Aren’t We Bitter…
Mr. Jihad Al-Khazen of Al-Hayat newspaper is the paramount pundit of Arab letters, and he is also the living embodiment of all that is wrong with the Fourth Estate in the Middle East. Previously, he had been the Editor-in-Chief of Al-Hayat, but now slobbers a daily column for that paper’s last page. He is also recognized as Prince Turki Al-Faisal’s mouthpiece. Not to be confused with the princely—and very Maronite—Khazens of Mount Lebanon, Jihad Al-Khazen hails from a Palestinian Orthodox family that immigrated to Beirut early last century.
His column today is entitled “Solagh is Solagh” and its last part is an attack on Iraq’s Interior Minister, Bayan Jabr Solagh, whom he denounces as an Arab-Iranian “mutt”. The occasion is the Jadirriya Prison, and the origins of this deep antipathy can be found in statements made by Solagh in response to Turki’s brother, Prince Saud. Solagh dismissed the Saudi prince as a ‘camel driver’.
Ever since Jabr’s remarks, there has been a rabid interest in his origins and a desperate scramble to prove that he is not of Arab genetic stock—a campaign mounted by Arab pundits in the pay of the Saudis. There is also an etymological fascination with his grandfather’s name “Solagh”: is it Arabic, Turkish, Kurdish or Farsi? Sometimes people cite a February 29, 2000 interview with Aljazeera where, in defense of his ‘Arabness’, Jabr recites his full name as “Bayan son of Solagh son of Jabr son of Hadhir son of Itmais son of Abed ‘Ali Al-Zubeidi”. But after the liberation, his first name turned out to be “Baqir” and not “Bayan”. He was born in Kut but raised in Kadhimiya. Hey, if the guy wants to be an Arab of the Zubeidi tribal confederation, all power to him, and short of DNA testing, we simply will never know if he is indeed descended from the progenitors of the early Arabs.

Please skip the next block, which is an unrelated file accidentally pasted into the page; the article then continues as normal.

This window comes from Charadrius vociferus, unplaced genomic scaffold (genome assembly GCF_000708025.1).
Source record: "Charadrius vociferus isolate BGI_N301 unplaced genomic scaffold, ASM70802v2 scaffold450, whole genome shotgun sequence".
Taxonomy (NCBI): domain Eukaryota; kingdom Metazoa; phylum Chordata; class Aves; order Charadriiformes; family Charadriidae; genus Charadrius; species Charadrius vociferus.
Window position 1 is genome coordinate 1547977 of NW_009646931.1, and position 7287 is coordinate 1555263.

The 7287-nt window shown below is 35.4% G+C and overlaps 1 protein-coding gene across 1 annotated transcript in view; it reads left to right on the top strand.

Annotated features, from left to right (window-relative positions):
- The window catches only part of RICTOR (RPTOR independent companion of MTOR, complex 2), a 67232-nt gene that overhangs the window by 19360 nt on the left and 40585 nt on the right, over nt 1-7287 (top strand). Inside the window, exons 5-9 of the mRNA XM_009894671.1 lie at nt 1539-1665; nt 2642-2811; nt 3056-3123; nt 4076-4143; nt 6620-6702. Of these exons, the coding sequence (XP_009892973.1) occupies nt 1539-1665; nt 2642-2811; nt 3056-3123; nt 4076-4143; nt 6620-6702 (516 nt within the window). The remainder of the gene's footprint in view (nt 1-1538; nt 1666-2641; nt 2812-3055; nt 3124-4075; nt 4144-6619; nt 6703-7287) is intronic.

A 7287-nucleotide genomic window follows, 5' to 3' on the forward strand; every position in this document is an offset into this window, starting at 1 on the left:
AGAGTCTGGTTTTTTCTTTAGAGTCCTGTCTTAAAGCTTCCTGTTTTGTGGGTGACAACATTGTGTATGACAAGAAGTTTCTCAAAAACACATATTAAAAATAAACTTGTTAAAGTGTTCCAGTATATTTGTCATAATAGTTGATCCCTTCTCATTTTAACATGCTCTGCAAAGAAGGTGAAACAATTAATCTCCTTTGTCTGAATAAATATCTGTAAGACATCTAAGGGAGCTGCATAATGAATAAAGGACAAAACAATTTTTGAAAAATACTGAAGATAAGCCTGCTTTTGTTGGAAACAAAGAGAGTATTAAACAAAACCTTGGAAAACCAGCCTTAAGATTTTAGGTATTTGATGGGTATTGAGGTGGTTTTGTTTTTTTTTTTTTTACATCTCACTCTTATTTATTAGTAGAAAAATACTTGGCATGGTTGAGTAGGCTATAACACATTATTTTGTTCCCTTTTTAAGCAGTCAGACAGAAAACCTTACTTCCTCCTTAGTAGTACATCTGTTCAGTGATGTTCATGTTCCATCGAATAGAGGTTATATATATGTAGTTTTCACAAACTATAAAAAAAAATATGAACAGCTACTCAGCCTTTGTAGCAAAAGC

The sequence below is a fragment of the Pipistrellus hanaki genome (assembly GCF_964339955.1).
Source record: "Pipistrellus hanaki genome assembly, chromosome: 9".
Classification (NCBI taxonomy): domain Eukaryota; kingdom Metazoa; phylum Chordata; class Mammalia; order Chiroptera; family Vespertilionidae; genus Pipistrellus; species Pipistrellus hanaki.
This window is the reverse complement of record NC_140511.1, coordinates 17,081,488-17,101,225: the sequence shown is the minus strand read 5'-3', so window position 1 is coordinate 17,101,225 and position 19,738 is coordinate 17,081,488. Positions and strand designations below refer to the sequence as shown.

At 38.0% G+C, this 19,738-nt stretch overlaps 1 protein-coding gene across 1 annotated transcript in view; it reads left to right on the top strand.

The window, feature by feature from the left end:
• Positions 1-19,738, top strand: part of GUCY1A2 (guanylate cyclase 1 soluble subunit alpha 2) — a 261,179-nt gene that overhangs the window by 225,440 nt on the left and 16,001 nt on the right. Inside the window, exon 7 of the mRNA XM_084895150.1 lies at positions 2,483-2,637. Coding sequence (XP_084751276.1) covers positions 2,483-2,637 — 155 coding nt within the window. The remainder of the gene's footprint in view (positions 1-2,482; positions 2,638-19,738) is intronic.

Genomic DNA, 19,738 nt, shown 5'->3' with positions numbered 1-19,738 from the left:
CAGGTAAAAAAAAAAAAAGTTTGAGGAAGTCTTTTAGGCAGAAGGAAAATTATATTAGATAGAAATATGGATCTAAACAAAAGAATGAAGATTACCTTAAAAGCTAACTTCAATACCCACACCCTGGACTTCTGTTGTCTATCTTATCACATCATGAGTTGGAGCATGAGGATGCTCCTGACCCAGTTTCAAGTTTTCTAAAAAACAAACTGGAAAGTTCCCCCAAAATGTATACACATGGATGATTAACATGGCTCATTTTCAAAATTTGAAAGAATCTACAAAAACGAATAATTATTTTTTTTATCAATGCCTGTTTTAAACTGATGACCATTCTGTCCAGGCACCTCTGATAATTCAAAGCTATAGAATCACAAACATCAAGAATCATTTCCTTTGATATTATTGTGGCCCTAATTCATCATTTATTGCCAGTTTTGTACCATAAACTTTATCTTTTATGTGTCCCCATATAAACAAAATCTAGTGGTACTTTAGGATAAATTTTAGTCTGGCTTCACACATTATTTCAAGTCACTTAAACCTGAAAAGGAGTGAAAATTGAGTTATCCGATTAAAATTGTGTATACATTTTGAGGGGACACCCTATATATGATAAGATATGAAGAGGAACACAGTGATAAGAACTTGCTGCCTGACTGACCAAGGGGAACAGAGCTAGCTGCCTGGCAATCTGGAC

Al-Khazen, a Crusading extra in "Kingdom of Heaven"?
But it is a bit indigestible when a Christian Orthodox Palestinian—with fair features (hint, hint)—like Mr. Al-Khazen calls out Mr. Solagh on racial purity, and does so across the pages of the leading Arab newspaper. Some would call that uncouth—reflecting, say, the mannerisms of camel drivers.
Maybe this would be a good time to bring-up the fact that basically all the media that matters in the Arab language is owned by the Saudi royal family. Except Aljazeera, which is owned by another Wahhabi-leaning brood: the Al-Thanis of Qatar, who endlessly proclaim their elevated ‘mule driver’ status…